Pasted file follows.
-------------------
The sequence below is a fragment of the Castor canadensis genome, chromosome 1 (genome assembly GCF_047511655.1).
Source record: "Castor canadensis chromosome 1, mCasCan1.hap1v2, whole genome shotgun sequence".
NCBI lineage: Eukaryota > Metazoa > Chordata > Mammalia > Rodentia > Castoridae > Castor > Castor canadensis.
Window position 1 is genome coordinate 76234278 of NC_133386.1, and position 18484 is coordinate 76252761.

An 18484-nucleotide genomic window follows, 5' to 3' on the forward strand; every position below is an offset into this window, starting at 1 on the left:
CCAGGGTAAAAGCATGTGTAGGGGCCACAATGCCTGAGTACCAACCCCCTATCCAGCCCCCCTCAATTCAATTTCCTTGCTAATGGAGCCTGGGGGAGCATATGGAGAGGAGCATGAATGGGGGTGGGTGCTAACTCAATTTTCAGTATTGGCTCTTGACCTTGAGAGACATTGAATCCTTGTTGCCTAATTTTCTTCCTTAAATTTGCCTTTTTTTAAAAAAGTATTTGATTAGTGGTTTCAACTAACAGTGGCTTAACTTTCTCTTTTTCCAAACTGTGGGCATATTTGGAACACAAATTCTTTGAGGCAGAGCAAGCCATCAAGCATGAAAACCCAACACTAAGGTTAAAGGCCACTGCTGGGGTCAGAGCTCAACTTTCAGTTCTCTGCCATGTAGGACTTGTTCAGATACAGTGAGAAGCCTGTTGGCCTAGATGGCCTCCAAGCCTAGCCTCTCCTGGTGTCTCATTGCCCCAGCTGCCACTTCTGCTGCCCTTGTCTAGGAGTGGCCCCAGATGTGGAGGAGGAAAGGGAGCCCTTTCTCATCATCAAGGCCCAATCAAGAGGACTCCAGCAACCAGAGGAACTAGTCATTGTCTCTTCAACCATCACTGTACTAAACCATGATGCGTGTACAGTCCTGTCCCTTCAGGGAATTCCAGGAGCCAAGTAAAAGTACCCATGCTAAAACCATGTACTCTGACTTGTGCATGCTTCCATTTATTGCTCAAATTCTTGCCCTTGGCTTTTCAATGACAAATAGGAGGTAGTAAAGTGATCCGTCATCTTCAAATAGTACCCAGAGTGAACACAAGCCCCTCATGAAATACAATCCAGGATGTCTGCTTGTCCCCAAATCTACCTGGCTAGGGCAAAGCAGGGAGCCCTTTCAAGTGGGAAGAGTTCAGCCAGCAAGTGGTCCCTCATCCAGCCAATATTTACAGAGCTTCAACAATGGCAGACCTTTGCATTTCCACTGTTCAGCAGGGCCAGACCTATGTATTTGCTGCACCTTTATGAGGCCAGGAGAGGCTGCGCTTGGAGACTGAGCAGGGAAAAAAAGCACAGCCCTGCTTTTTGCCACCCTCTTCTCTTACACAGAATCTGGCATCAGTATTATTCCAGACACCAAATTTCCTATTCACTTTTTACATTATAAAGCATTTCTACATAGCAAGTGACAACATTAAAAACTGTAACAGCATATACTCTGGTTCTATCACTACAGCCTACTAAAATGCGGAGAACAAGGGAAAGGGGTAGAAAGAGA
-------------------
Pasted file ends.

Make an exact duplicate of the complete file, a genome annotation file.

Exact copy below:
The sequence below is a fragment of the Castor canadensis genome, chromosome 1 (genome assembly GCF_047511655.1).
Source record: "Castor canadensis chromosome 1, mCasCan1.hap1v2, whole genome shotgun sequence".
NCBI lineage: Eukaryota > Metazoa > Chordata > Mammalia > Rodentia > Castoridae > Castor > Castor canadensis.
Window position 1 is genome coordinate 76234278 of NC_133386.1, and position 18484 is coordinate 76252761.

An 18484-nucleotide genomic window follows, 5' to 3' on the forward strand; every position below is an offset into this window, starting at 1 on the left:
CCAGGGTAAAAGCATGTGTAGGGGCCACAATGCCTGAGTACCAACCCCCTATCCAGCCCCCCTCAATTCAATTTCCTTGCTAATGGAGCCTGGGGGAGCATATGGAGAGGAGCATGAATGGGGGTGGGTGCTAACTCAATTTTCAGTATTGGCTCTTGACCTTGAGAGACATTGAATCCTTGTTGCCTAATTTTCTTCCTTAAATTTGCCTTTTTTTAAAAAAGTATTTGATTAGTGGTTTCAACTAACAGTGGCTTAACTTTCTCTTTTTCCAAACTGTGGGCATATTTGGAACACAAATTCTTTGAGGCAGAGCAAGCCATCAAGCATGAAAACCCAACACTAAGGTTAAAGGCCACTGCTGGGGTCAGAGCTCAACTTTCAGTTCTCTGCCATGTAGGACTTGTTCAGATACAGTGAGAAGCCTGTTGGCCTAGATGGCCTCCAAGCCTAGCCTCTCCTGGTGTCTCATTGCCCCAGCTGCCACTTCTGCTGCCCTTGTCTAGGAGTGGCCCCAGATGTGGAGGAGGAAAGGGAGCCCTTTCTCATCATCAAGGCCCAATCAAGAGGACTCCAGCAACCAGAGGAACTAGTCATTGTCTCTTCAACCATCACTGTACTAAACCATGATGCGTGTACAGTCCTGTCCCTTCAGGGAATTCCAGGAGCCAAGTAAAAGTACCCATGCTAAAACCATGTACTCTGACTTGTGCATGCTTCCATTTATTGCTCAAATTCTTGCCCTTGGCTTTTCAATGACAAATAGGAGGTAGTAAAGTGATCCGTCATCTTCAAATAGTACCCAGAGTGAACACAAGCCCCTCATGAAATACAATCCAGGATGTCTGCTTGTCCCCAAATCTACCTGGCTAGGGCAAAGCAGGGAGCCCTTTCAAGTGGGAAGAGTTCAGCCAGCAAGTGGTCCCTCATCCAGCCAATATTTACAGAGCTTCAACAATGGCAGACCTTTGCATTTCCACTGTTCAGCAGGGCCAGACCTATGTATTTGCTGCACCTTTATGAGGCCAGGAGAGGCTGCGCTTGGAGACTGAGCAGGGAAAAAAAGCACAGCCCTGCTTTTTGCCACCCTCTTCTCTTACACAGAATCTGGCATCAGTATTATTCCAGACACCAAATTTCCTATTCACTTTTTACATTATAAAGCATTTCTACATAGCAAGTGACAACATTAAAAACTGTAACAGCATATACTCTGGTTCTATCACTACAGCCTACTAAAATGCGGAGAACAAGGGAAAGGGGTAGAAAGAGA